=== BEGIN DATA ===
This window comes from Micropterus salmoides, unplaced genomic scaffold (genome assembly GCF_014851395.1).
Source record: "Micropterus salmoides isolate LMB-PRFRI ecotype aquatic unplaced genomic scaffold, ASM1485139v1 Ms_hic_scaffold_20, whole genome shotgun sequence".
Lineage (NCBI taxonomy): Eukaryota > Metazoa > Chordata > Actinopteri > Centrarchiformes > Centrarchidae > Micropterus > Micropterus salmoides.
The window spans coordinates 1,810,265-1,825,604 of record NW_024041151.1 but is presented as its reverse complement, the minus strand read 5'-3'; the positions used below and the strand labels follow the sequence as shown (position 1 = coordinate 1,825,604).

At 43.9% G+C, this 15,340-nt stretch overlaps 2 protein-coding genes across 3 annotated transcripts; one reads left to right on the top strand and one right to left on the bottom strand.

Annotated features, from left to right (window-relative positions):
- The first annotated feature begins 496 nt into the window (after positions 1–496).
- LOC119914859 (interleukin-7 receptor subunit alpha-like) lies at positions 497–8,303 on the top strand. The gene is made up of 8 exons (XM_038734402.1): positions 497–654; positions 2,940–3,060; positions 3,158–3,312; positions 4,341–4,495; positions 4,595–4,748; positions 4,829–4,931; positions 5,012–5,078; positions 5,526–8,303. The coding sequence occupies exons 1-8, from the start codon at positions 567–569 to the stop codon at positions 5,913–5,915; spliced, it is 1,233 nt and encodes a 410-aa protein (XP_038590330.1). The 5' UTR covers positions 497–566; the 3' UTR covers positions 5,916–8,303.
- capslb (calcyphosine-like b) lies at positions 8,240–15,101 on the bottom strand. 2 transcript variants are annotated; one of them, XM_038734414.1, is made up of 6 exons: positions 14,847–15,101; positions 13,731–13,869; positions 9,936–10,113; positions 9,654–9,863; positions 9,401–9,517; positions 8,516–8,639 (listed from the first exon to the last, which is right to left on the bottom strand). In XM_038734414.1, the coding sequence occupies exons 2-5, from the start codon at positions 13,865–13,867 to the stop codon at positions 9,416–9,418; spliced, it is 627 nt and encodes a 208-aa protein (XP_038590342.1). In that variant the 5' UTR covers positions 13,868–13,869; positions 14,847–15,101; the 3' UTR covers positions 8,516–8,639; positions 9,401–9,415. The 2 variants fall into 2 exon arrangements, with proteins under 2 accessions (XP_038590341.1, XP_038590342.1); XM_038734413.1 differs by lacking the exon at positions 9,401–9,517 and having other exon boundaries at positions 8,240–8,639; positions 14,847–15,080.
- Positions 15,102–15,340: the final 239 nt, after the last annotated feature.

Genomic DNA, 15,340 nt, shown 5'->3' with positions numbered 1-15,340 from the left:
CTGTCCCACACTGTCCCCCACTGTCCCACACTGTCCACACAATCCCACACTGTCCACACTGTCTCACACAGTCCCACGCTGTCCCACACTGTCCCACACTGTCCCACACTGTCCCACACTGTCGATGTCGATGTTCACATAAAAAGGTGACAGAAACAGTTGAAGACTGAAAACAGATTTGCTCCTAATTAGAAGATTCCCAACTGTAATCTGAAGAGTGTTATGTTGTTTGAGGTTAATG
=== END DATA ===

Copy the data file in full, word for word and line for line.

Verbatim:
This window comes from Micropterus salmoides, unplaced genomic scaffold (genome assembly GCF_014851395.1).
Source record: "Micropterus salmoides isolate LMB-PRFRI ecotype aquatic unplaced genomic scaffold, ASM1485139v1 Ms_hic_scaffold_20, whole genome shotgun sequence".
Lineage (NCBI taxonomy): Eukaryota > Metazoa > Chordata > Actinopteri > Centrarchiformes > Centrarchidae > Micropterus > Micropterus salmoides.
The window spans coordinates 1,810,265-1,825,604 of record NW_024041151.1 but is presented as its reverse complement, the minus strand read 5'-3'; the positions used below and the strand labels follow the sequence as shown (position 1 = coordinate 1,825,604).

At 43.9% G+C, this 15,340-nt stretch overlaps 2 protein-coding genes across 3 annotated transcripts; one reads left to right on the top strand and one right to left on the bottom strand.

Annotated features, from left to right (window-relative positions):
- The first annotated feature begins 496 nt into the window (after positions 1–496).
- LOC119914859 (interleukin-7 receptor subunit alpha-like) lies at positions 497–8,303 on the top strand. The gene is made up of 8 exons (XM_038734402.1): positions 497–654; positions 2,940–3,060; positions 3,158–3,312; positions 4,341–4,495; positions 4,595–4,748; positions 4,829–4,931; positions 5,012–5,078; positions 5,526–8,303. The coding sequence occupies exons 1-8, from the start codon at positions 567–569 to the stop codon at positions 5,913–5,915; spliced, it is 1,233 nt and encodes a 410-aa protein (XP_038590330.1). The 5' UTR covers positions 497–566; the 3' UTR covers positions 5,916–8,303.
- capslb (calcyphosine-like b) lies at positions 8,240–15,101 on the bottom strand. 2 transcript variants are annotated; one of them, XM_038734414.1, is made up of 6 exons: positions 14,847–15,101; positions 13,731–13,869; positions 9,936–10,113; positions 9,654–9,863; positions 9,401–9,517; positions 8,516–8,639 (listed from the first exon to the last, which is right to left on the bottom strand). In XM_038734414.1, the coding sequence occupies exons 2-5, from the start codon at positions 13,865–13,867 to the stop codon at positions 9,416–9,418; spliced, it is 627 nt and encodes a 208-aa protein (XP_038590342.1). In that variant the 5' UTR covers positions 13,868–13,869; positions 14,847–15,101; the 3' UTR covers positions 8,516–8,639; positions 9,401–9,415. The 2 variants fall into 2 exon arrangements, with proteins under 2 accessions (XP_038590341.1, XP_038590342.1); XM_038734413.1 differs by lacking the exon at positions 9,401–9,517 and having other exon boundaries at positions 8,240–8,639; positions 14,847–15,080.
- Positions 15,102–15,340: the final 239 nt, after the last annotated feature.

Genomic DNA, 15,340 nt, shown 5'->3' with positions numbered 1-15,340 from the left:
CTGTCCCACACTGTCCCCCACTGTCCCACACTGTCCACACAATCCCACACTGTCCACACTGTCTCACACAGTCCCACGCTGTCCCACACTGTCCCACACTGTCCCACACTGTCCCACACTGTCGATGTCGATGTTCACATAAAAAGGTGACAGAAACAGTTGAAGACTGAAAACAGATTTGCTCCTAATTAGAAGATTCCCAACTGTAATCTGAAGAGTGTTATGTTGTTTGAGGTTAATG